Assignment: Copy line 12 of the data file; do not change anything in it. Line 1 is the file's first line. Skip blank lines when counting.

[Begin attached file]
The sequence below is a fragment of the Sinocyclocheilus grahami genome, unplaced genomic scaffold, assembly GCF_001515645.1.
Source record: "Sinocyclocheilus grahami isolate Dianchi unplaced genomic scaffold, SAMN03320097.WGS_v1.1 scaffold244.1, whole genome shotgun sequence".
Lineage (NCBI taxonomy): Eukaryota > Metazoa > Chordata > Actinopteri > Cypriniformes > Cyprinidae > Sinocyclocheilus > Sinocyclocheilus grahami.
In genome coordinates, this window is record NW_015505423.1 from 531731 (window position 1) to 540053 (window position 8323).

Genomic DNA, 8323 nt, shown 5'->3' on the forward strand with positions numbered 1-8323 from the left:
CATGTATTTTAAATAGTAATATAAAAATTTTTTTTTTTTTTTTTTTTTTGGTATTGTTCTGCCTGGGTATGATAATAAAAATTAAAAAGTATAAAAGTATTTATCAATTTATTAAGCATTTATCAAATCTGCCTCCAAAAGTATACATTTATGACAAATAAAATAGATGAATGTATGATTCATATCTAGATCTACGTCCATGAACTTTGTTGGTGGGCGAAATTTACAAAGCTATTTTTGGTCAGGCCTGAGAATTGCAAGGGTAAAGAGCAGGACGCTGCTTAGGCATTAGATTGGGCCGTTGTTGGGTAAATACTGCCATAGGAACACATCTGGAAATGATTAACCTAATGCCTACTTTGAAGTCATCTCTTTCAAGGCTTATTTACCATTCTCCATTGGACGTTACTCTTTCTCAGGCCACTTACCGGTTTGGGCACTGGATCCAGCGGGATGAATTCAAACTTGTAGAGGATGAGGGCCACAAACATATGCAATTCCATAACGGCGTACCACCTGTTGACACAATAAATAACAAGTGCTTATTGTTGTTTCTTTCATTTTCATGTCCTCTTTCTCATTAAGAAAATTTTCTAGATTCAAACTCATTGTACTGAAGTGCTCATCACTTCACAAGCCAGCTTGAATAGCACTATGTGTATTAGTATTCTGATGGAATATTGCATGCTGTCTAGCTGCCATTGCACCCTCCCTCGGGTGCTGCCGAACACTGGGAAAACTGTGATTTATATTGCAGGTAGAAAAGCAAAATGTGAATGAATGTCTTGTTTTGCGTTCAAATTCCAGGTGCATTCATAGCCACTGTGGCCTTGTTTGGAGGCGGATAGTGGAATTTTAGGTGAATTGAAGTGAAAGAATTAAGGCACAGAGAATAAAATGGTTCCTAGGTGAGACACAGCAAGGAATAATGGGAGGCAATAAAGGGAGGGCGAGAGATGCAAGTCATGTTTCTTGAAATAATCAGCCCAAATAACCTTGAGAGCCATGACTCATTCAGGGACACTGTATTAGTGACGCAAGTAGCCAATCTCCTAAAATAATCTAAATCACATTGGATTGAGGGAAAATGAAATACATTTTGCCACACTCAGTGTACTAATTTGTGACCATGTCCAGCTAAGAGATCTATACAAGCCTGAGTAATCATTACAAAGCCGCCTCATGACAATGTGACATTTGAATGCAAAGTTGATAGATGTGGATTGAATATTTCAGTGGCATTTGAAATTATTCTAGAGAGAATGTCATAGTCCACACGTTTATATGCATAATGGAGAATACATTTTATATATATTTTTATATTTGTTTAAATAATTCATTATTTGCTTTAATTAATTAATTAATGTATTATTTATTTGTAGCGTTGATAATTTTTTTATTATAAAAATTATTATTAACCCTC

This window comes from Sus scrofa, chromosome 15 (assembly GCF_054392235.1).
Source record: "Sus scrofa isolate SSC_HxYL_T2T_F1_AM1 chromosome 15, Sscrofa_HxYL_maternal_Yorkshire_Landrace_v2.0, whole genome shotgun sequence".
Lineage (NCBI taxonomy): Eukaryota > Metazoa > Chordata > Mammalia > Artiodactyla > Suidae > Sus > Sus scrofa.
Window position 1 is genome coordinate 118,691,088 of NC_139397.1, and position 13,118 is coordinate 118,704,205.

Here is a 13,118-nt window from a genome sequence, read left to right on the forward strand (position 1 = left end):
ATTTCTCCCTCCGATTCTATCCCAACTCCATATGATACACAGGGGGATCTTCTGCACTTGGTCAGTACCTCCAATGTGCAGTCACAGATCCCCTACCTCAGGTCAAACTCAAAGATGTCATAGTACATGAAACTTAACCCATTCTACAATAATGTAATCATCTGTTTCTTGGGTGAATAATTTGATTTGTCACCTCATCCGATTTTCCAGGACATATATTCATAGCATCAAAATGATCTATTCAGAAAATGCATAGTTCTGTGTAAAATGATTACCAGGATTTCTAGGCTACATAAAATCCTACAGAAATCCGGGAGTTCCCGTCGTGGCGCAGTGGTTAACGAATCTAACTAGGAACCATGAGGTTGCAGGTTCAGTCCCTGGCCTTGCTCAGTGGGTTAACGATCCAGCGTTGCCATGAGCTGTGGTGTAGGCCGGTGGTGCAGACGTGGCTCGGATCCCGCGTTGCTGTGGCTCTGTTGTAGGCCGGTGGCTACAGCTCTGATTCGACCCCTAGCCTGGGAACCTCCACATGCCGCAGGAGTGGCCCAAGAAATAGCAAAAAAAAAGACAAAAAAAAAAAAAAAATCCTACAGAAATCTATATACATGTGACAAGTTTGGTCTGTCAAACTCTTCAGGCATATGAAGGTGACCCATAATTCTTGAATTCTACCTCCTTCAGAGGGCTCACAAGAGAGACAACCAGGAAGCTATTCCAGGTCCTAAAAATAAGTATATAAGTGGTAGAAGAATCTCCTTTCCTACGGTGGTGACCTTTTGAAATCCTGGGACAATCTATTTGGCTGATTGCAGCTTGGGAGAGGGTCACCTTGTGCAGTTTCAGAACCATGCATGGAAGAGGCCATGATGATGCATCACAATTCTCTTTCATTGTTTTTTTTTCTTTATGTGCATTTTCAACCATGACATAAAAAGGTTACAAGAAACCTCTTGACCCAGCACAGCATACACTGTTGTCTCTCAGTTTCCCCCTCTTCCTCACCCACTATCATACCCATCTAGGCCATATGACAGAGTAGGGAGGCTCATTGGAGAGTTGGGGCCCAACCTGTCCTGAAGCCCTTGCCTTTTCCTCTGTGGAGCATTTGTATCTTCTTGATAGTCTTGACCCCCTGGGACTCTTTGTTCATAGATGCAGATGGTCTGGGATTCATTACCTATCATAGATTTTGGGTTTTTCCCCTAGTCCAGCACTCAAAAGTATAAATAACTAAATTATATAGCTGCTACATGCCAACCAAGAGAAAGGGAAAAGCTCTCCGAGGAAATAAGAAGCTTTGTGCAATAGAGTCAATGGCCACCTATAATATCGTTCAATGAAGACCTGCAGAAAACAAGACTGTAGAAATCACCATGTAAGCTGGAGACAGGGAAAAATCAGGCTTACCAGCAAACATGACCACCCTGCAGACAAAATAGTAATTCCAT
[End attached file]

ATTTCTCCCTCCGATTCTATCCCAACTCCATATGATACACAGGGGGATCTTCTGCACTTGGTCAGTACCTCCAATGTGCAGTCACAGATCCCCTACCTCAGGTCAAACTCAAAGATGTCATAGTACATGAAACTTAACCCATTCTACAATAATGTAATCATCTGTTTCTTGGGTGAATAATTTGATTTGTCACCTCATCCGATTTTCCAGGACATATATTCATAGCATCAAAATGATCTATTCAGAAAATGCATAGTTCTGTGTAAAATGATTACCAGGATTTCTAGGCTACATAAAATCCTACAGAAATCCGGGAGTTCCCGTCGTGGCGCAGTGGTTAACGAATCTAACTAGGAACCATGAGGTTGCAGGTTCAGTCCCTGGCCTTGCTCAGTGGGTTAACGATCCAGCGTTGCCATGAGCTGTGGTGTAGGCCGGTGGTGCAGACGTGGCTCGGATCCCGCGTTGCTGTGGCTCTGTTGTAGGCCGGTGGCTACAGCTCTGATTCGACCCCTAGCCTGGGAACCTCCACATGCCGCAGGAGTGGCCCAAGAAATAGCAAAAAAAAAGACAAAAAAAAAAAAAAAATCCTACAGAAATCTATATACATGTGACAAGTTTGGTCTGTCAAACTCTTCAGGCATATGAAGGTGACCCATAATTCTTGAATTCTACCTCCTTCAGAGGGCTCACAAGAGAGACAACCAGGAAGCTATTCCAGGTCCTAAAAATAAGTATATAAGTGGTAGAAGAATCTCCTTTCCTACGGTGGTGACCTTTTGAAATCCTGGGACAATCTATTTGGCTGATTGCAGCTTGGGAGAGGGTCACCTTGTGCAGTTTCAGAACCATGCATGGAAGAGGCCATGATGATGCATCACAATTCTCTTTCATTGTTTTTTTTTCTTTATGTGCATTTTCAACCATGACATAAAAAGGTTACAAGAAACCTCTTGACCCAGCACAGCATACACTGTTGTCTCTCAGTTTCCCCCTCTTCCTCACCCACTATCATACCCATCTAGGCCATATGACAGAGTAGGGAGGCTCATTGGAGAGTTGGGGCCCAACCTGTCCTGAAGCCCTTGCCTTTTCCTCTGTGGAGCATTTGTATCTTCTTGATAGTCTTGACCCCCTGGGACTCTTTGTTCATAGATGCAGATGGTCTGGGATTCATTACCTATCATAGATTTTGGGTTTTTCCCCTAGTCCAGCACTCAAAAGTATAAATAACTAAATTATATAGCTGCTACATGCCAACCAAGAGAAAGGGAAAAGCTCTCCGAGGAAATAAGAAGCTTTGTGCAATAGAGTCAATGGCCACCTATAATATCGTTCAATGAAGACCTGCAGAAAACAAGACTGTAGAAATCACCATGTAAGCTGGAGACAGGGAAAAATCAGGCTTACCAGCAAACATGACCACCCTGCAGACAAAATAGTAATTCCAT